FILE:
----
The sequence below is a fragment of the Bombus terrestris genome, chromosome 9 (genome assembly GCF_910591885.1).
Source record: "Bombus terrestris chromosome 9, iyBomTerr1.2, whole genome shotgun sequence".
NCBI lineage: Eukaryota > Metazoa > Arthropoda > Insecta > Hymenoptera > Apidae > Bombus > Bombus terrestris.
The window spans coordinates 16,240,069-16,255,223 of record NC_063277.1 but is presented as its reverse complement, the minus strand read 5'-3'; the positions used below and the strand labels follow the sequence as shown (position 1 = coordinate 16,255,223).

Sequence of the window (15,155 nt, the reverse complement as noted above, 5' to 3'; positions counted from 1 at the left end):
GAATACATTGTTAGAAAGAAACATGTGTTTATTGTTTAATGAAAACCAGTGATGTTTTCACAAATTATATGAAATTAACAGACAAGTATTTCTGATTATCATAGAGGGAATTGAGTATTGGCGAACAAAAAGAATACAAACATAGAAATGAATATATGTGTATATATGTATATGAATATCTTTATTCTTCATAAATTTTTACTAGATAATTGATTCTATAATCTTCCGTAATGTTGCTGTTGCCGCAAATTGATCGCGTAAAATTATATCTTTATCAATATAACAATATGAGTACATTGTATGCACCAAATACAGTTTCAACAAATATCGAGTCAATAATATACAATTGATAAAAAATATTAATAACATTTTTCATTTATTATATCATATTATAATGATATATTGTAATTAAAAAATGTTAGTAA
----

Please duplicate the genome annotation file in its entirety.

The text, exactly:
The sequence below is a fragment of the Bombus terrestris genome, chromosome 9 (genome assembly GCF_910591885.1).
Source record: "Bombus terrestris chromosome 9, iyBomTerr1.2, whole genome shotgun sequence".
NCBI lineage: Eukaryota > Metazoa > Arthropoda > Insecta > Hymenoptera > Apidae > Bombus > Bombus terrestris.
The window spans coordinates 16,240,069-16,255,223 of record NC_063277.1 but is presented as its reverse complement, the minus strand read 5'-3'; the positions used below and the strand labels follow the sequence as shown (position 1 = coordinate 16,255,223).

Sequence of the window (15,155 nt, the reverse complement as noted above, 5' to 3'; positions counted from 1 at the left end):
GAATACATTGTTAGAAAGAAACATGTGTTTATTGTTTAATGAAAACCAGTGATGTTTTCACAAATTATATGAAATTAACAGACAAGTATTTCTGATTATCATAGAGGGAATTGAGTATTGGCGAACAAAAAGAATACAAACATAGAAATGAATATATGTGTATATATGTATATGAATATCTTTATTCTTCATAAATTTTTACTAGATAATTGATTCTATAATCTTCCGTAATGTTGCTGTTGCCGCAAATTGATCGCGTAAAATTATATCTTTATCAATATAACAATATGAGTACATTGTATGCACCAAATACAGTTTCAACAAATATCGAGTCAATAATATACAATTGATAAAAAATATTAATAACATTTTTCATTTATTATATCATATTATAATGATATATTGTAATTAAAAAATGTTAGTAA